IVillage, an NBC Universal-owned site that aims to connect women on topics like health, wellness, fitness and pregnancy, has relaunched several of its most popular digital channels, undergone a logo change and is introducing new interactive features this spring.
The effort is part of iVillage's strategy to become the premier, online information resource for women. Jodi Kahn, evp of iVillage Network and a former Time Inc. vet, said the makeover, which began in 2008, is on a steady "growth trajectory" and everyone is taking notice. Click-through rates and overall unique impressions are soaring, and iVillage is attracting plenty of new advertisers, Kahn said.
Kahn, who started her career as a media planner at Wunderman, spoke with Brandweek about these changes and what advertisers can expect to see from iVillage in the next few months.
Brandweek: In September 2009, iVillage kicked off a massive, site relaunch. What prompted that and how's that project progressing?
Jodi Kahn: In November 2008, we conducted an exhaustive research on the women's space, and realized that iVillage is a tremendous asset in this space and especially among larger, content-driven communities. And when we looked at that research, there were three things that informed us about this space: One, it is a female-driven economy, women are living [busy] lives, and they touch [a minimum of] five devices a day. We thought there was a unique opportunity and it was the right time to invest in this space. The company was really excited about the plan to reengineer the site and the design, but overall, to revive the brand and really capitalize on something that has tremendous equity for both [advertisers] and consumers.
What are some of the channels you've relaunched to date and what results have you seen thus far?
We relaunched Entertainment in September, Food in November and Astrology in December. Overall traffic on our site has grown north of 100 percent from May through January, according to comScore. For Entertainment, our unique visits were up over 65 percent, and on Food, it's up over 140 percent. Our home page unique visits are up 170 percent, and the exciting thing is, we've seen engagement increase but also our click-through rate [rise] for advertisers as a result of the new design and content. Click through on Entertainment was up 116 percent and on "Food," it was over 87 percent.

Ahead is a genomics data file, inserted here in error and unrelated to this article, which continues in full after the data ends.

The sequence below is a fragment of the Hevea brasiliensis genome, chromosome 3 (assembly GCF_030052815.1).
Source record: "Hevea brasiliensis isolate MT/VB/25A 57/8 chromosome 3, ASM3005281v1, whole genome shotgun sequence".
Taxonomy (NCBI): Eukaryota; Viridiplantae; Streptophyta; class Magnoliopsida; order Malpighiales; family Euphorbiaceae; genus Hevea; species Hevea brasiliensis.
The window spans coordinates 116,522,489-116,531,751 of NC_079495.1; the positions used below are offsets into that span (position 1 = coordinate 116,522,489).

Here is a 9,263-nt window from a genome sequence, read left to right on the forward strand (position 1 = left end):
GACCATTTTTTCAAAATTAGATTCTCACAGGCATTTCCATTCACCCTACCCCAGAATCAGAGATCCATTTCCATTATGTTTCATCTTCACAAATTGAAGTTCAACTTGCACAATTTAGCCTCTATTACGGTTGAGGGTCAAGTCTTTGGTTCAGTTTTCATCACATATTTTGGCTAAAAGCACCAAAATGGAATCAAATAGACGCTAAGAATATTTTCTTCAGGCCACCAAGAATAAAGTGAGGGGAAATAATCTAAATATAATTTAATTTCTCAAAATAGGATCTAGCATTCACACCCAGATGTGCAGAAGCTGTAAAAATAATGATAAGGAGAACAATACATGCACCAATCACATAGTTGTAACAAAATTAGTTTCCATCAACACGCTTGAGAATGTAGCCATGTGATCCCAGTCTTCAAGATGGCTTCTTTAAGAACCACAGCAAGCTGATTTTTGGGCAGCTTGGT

IVillage recently relaunched the Health portion of its site. What's changed about it and what insights/focus group findings brought about some of these changes?
Last year, we went to four cities to see what women were looking for, what their needs and unmet needs were, and we found that ... in health specifically, the driver of the experience -- what women are looking for -- is information that is quick and simple. Most women are not interested in looking at medical definitions or a medical journal definition. They want to understand what it is and to connect to other people's stories, to be assured that they -- or a family member -- are not the only ones suffering through something.
The key insight: women are at the center of a very large care circle. It's not just their daughter or their mother, but also their neighbor and friend, so that we're all caring for a lot of people in our universe, and we're entering in [and searching for] information that relates to that. We are very much designing the site with those key things in mind. We know that when women go online -- due to the vast amount of information out there -- they need to understand why they're on some site and the content has to be clean, fresh and up-to-date.
And, some of the newer features?
We have something like 120 [health tools] that will be available to a [visitor on the site], such as a body mass index (BMI) calculator, a weight tracker tool and an allergy tool. The key thing is, the site will evolve and [there will be collaboration among the different channels of the site], from Parenting and Pregnancy to Food to even Beauty. It's a holistic approach to serving women and we see value in it as women are serving multiple roles in their lives. They've got a very dimensionalized life. We understand that if you are on the Food portion of our site, you may want information on health.
One of the key tools we are introducing -- and this is in version one -- is a care circle where women can personalize [health] information for up to eight people. You enter that information onto the site and we offer health [tracking] tools you can utilize, and, in the next couple of months, we will relaunch an interactive medical dashboard kind of feature, where you can plug in information on anyone you want to [keep track of], so you have one unified [health] calendar.
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